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Back in the garden.

I have been a bit under the weather for some time, and it has made me ignore the garden a bit, it seems that I am feeling quite a bit better recently and have been putting things in order a bit more. Having cleaned out the greenhouse and re-instated the staging I put all my tender pots under it and planted sweet peas on top. I normally do them back in October, but it won't hurt being a little later. There are not many things to plant this time of year, but I am thinking of onions as well, it would make a change from growing from sets.
I have got rid of most of my old strawberry plants, they were a bit past it, and spread compost and planted new ones I grew from runners, one of the things I did manage to do last year. We will have to see how they do, the received wisdom is that if you take all the flowers off the first year the increase in crop the second year more than makes up. That is all very well if you are together and replace a third of your plants each year, but I have been improvident and they are nearly all new plants. For this reason I have planted far more than I really need, half I will allow to bear fruit this year and then remove, half are for next year and I will take the flowers off this year. We will be a little short this year, but should have loads next.
The other thing I have been doing, and which I rarely do, is digging. One half of the veg patch has stood so long that it has just about reverted to meadow, by taking out a square sod and inverting it I bury the weeds and turn them into green manure. There will be a few tough cases that will survive it and start sprouting in Spring, but they will stand out and I can deal with them individually. This is a great way to deal with a new piece of land you wish to become garden, much better than digging up the weeds and trying to sort them and cart them off to the compost heap. With a bit of practice you can turn the sod then drive the spade through it horizontally, then the weeds are buried upside down with their roots cut off. Weather will break the sod down to something quite friable by Spring.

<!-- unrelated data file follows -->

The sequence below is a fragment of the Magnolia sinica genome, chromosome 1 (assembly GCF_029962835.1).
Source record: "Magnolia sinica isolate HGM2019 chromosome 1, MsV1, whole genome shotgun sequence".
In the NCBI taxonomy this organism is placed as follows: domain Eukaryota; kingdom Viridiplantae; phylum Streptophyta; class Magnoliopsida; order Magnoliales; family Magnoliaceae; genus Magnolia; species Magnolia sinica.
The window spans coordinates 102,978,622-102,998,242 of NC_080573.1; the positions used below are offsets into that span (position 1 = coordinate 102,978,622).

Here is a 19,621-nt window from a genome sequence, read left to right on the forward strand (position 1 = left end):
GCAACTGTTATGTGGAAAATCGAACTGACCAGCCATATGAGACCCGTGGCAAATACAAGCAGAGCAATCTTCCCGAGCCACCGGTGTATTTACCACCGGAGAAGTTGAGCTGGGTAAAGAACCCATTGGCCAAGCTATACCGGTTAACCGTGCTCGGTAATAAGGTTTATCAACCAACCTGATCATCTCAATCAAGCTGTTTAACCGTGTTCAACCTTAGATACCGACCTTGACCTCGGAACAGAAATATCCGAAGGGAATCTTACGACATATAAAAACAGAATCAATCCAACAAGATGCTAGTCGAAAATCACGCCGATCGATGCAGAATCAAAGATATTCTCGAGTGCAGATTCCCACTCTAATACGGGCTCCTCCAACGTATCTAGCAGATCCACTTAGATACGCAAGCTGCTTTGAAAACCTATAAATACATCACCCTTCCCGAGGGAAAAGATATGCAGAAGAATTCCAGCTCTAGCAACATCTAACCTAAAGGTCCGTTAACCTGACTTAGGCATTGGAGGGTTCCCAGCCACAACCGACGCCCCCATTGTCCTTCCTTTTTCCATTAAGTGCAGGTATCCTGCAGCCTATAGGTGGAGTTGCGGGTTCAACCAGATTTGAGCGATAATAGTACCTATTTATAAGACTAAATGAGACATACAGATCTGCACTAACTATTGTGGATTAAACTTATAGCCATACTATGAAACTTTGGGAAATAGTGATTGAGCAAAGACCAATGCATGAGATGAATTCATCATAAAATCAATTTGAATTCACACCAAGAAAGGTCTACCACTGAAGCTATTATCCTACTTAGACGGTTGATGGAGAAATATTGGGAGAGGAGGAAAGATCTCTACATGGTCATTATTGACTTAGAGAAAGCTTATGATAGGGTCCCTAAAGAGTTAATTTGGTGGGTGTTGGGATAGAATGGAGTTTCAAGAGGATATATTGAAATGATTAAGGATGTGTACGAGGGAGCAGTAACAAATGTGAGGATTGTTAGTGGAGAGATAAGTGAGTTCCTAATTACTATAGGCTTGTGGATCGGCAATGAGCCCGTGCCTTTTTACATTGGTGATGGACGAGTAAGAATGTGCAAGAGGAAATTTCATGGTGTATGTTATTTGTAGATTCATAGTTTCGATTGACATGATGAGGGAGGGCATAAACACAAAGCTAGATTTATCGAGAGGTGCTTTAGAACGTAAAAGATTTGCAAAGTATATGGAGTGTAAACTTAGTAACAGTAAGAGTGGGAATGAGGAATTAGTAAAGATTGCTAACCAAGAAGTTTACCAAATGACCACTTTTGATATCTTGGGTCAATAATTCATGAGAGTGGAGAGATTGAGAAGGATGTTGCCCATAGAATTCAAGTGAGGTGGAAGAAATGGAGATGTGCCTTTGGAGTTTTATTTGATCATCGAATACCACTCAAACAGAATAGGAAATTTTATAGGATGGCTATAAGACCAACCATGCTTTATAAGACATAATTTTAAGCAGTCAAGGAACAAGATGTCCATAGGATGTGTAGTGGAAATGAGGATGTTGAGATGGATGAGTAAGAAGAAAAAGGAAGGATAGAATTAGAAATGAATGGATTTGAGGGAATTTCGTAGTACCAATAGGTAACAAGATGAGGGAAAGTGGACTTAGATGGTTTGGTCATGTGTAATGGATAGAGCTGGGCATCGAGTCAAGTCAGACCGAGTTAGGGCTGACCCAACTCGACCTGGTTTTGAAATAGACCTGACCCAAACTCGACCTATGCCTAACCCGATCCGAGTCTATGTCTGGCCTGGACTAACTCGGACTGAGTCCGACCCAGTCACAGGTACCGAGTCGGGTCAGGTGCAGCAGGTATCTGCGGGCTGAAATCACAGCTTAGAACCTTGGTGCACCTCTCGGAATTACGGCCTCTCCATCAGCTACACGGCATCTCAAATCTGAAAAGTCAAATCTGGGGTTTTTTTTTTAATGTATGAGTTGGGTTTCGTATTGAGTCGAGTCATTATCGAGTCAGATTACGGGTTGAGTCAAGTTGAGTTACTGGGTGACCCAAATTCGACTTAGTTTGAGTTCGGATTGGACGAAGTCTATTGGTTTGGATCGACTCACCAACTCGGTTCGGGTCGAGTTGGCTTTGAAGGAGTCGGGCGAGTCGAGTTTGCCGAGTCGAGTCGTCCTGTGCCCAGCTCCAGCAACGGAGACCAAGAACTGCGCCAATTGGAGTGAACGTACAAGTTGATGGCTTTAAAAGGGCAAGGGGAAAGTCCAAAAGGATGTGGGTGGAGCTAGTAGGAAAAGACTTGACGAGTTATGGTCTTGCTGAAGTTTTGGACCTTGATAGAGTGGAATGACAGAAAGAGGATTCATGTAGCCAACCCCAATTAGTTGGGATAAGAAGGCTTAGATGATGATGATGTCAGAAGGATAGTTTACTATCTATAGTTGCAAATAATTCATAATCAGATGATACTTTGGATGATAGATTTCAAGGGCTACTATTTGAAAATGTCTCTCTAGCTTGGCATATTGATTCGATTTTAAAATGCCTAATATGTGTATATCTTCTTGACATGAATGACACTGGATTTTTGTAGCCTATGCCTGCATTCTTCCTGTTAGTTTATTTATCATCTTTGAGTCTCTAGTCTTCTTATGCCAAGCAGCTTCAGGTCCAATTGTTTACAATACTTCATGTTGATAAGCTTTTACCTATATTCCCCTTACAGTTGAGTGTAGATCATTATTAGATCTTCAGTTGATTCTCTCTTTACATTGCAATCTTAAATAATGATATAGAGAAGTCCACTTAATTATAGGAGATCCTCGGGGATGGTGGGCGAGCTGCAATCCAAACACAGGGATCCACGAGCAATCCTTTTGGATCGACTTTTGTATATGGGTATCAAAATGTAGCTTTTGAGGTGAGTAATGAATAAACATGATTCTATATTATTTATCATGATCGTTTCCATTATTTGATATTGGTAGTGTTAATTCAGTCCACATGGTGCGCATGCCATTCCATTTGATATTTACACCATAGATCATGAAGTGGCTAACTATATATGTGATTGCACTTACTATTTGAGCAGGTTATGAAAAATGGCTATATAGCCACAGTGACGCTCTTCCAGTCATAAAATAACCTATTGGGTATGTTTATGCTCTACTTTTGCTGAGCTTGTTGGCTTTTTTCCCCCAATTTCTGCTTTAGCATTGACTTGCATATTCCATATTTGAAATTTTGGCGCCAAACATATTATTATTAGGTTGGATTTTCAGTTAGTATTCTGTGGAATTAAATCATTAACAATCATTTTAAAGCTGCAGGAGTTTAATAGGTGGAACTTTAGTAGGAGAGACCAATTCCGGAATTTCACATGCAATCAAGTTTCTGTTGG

I have also arranged the heat for the greenhouse, a few years ago I heard someone on the radio reminiscing about the days before decent glazing and saying they used to put a candle under a terracotta flower pot to keep the frost from the inside of the window. I tried it and the flowerpot becomes nicely warm to the touch, a good frost remedy. The downside was that the candle burning created a lot of moisture that condensed on the glass, so I have built myself a chimney with a piece of copper pipe and some plastic pipe joined, and it seems to work beautifully.

It really feels good to be getting out there and doing some stuff, rather than sitting around feeling bleugh, I have even managed a short bike ride and a bit of a skip.

Comments

"Weeds" in reverted meadow... the Native plant resistense underground is watching you.

Candles... I like candles. The smoke gets to me . She likes to burn them in the house. Candles in the green house. Ok.

Its winter here. Went to a big garden tour the other evening, Descanso Gardens. To attract the public they installed lights on the tree. Nice. Ambient noise and purple. Sort of Yes, Pink Floyd... the quiete parts before the louder ones. She asked if we could put light filters on our lenses. Probably, yes. Have to check online.
 
Kevin, over the holiday we visited an event called 'The glow' at the Royal Horticultural gardens at Wisley, they are just outside London and some several acres. It was during the evening and they had a lit walk around part of the garden and a couple of their huge greenhouses. Very impressive, especially where they had lit across water and where they had under lit some of the mature trees with spot lights, some coloured.
A whole bunch of pictures here, https://www.tripadvisor.co.uk/ShowU...nWidth=50&cnt=30&offset=-1&filter=7&autoplay=
the lit up tunnel is the frame they grow wisteria on in season.
 
Good to know you are feeling better, Olly. I would love to have a greenhouse, that is on my list of 'honeydo's', poor hubby says I have so much for him to do, he can't get to what he needs to do. Me thinks he protesteth too much.:)

The terra cotta flowerpot idea, I've seen it placed over a light bulb for heat in a chicken coop, never seen it done in a green house, but it makes good sense.
 
Thank you for your comments everybody. Gumby, I fear we are of a generation; when our owl was a tiny chick she had a cardboard box with peat and a 40watt bulb in it. I'm afraid modern bulbs wouldn't give enough heat off to keep a sparrow from shivering, beware, I bought and built the greenhouse as a birthday present for her, and I admit I have been using it ever since, not exclusively, but I am in there :)
 

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Olly Buckle
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